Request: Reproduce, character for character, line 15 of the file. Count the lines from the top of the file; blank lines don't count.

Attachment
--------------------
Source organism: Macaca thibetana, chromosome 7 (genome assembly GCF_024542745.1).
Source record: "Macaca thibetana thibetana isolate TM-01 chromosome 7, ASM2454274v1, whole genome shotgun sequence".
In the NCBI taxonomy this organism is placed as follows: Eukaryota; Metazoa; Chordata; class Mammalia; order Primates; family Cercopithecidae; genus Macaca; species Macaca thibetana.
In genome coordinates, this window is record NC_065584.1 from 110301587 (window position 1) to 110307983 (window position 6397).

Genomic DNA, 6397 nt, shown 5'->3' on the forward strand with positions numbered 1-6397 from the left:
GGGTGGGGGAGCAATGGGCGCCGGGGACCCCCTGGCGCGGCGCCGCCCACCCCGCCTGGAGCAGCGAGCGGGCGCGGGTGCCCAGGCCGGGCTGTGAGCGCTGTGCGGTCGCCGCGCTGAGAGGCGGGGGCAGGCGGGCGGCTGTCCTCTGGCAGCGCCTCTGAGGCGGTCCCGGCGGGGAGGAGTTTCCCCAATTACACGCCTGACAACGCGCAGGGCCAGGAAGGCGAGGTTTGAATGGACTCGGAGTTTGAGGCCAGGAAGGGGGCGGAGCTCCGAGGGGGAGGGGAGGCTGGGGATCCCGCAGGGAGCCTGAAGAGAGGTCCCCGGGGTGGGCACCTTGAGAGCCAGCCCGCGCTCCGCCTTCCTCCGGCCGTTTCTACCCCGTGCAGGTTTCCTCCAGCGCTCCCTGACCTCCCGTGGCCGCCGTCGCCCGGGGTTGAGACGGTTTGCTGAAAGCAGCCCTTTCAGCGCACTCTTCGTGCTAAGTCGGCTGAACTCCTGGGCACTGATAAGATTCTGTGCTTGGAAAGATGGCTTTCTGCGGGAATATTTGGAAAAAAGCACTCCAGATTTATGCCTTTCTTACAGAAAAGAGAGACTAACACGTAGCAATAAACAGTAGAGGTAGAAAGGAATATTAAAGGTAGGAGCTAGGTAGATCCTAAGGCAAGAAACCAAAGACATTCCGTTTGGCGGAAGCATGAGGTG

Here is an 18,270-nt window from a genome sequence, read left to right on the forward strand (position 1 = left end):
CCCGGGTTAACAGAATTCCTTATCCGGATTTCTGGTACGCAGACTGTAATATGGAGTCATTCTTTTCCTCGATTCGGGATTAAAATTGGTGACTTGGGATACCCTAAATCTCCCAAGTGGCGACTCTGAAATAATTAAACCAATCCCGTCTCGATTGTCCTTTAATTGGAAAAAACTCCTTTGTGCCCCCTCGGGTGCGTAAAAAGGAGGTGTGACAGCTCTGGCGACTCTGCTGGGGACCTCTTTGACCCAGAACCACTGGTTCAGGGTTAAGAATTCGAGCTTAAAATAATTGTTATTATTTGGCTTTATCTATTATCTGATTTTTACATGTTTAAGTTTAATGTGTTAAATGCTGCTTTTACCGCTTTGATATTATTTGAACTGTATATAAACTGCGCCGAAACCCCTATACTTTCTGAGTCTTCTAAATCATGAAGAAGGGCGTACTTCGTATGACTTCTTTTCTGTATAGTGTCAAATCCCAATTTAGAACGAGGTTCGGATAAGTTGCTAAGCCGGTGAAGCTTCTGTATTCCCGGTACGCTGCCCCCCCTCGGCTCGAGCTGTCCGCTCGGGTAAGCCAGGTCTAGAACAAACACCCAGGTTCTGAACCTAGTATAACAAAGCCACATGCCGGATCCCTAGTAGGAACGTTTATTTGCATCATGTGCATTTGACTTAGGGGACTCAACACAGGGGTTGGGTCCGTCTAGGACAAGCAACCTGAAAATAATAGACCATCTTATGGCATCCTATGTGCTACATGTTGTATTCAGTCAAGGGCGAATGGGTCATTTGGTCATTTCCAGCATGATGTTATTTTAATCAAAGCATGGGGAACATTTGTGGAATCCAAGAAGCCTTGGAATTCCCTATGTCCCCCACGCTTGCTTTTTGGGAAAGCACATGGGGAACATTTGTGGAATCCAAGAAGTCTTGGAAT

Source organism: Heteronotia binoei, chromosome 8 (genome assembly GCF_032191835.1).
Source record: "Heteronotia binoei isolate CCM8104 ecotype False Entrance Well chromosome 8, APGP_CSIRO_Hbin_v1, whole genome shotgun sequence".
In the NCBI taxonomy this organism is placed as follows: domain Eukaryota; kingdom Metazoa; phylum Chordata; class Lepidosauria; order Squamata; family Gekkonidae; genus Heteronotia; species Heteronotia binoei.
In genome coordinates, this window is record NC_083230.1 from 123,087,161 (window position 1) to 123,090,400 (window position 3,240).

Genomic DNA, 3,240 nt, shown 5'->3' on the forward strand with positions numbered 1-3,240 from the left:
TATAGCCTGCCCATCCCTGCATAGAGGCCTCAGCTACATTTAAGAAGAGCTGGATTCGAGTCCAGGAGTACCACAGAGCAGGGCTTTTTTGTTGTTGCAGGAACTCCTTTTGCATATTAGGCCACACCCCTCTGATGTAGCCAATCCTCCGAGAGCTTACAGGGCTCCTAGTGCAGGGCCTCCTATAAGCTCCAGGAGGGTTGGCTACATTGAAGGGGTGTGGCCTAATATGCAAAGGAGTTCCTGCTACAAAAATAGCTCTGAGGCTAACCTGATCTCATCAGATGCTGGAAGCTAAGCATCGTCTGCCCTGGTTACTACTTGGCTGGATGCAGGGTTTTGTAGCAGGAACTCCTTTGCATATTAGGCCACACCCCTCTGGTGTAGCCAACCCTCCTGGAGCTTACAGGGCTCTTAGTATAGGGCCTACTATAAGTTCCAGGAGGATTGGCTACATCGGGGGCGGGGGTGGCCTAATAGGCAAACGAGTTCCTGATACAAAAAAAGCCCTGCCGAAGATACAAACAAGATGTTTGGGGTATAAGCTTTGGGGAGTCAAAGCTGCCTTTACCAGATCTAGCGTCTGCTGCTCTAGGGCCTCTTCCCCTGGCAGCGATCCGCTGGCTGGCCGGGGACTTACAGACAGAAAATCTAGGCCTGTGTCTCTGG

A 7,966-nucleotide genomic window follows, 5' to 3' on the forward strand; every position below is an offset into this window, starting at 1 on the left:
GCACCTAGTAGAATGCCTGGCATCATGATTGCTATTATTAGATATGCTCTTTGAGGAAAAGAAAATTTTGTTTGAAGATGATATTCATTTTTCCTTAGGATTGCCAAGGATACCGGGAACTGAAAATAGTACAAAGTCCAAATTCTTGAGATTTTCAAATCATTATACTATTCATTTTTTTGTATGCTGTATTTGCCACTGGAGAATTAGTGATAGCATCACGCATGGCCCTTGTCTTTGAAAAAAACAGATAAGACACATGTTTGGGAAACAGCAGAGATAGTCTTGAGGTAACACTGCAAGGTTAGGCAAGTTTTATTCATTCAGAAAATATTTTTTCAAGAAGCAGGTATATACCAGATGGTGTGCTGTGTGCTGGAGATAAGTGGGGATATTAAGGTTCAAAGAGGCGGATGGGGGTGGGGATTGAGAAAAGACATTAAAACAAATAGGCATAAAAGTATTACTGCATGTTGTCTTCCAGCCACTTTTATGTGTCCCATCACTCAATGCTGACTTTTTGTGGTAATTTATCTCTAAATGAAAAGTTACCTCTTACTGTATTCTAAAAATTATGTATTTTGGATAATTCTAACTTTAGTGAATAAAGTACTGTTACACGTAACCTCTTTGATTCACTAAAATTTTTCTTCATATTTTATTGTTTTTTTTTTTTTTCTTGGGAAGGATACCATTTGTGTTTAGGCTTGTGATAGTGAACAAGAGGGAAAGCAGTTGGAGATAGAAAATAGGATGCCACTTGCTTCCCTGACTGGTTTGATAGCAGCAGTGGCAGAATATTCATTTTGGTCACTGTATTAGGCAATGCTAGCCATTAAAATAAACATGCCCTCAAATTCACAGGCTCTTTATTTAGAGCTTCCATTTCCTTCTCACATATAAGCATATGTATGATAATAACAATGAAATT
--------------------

A 7,966-nucleotide genomic window follows, 5' to 3' on the forward strand; every position below is an offset into this window, starting at 1 on the left: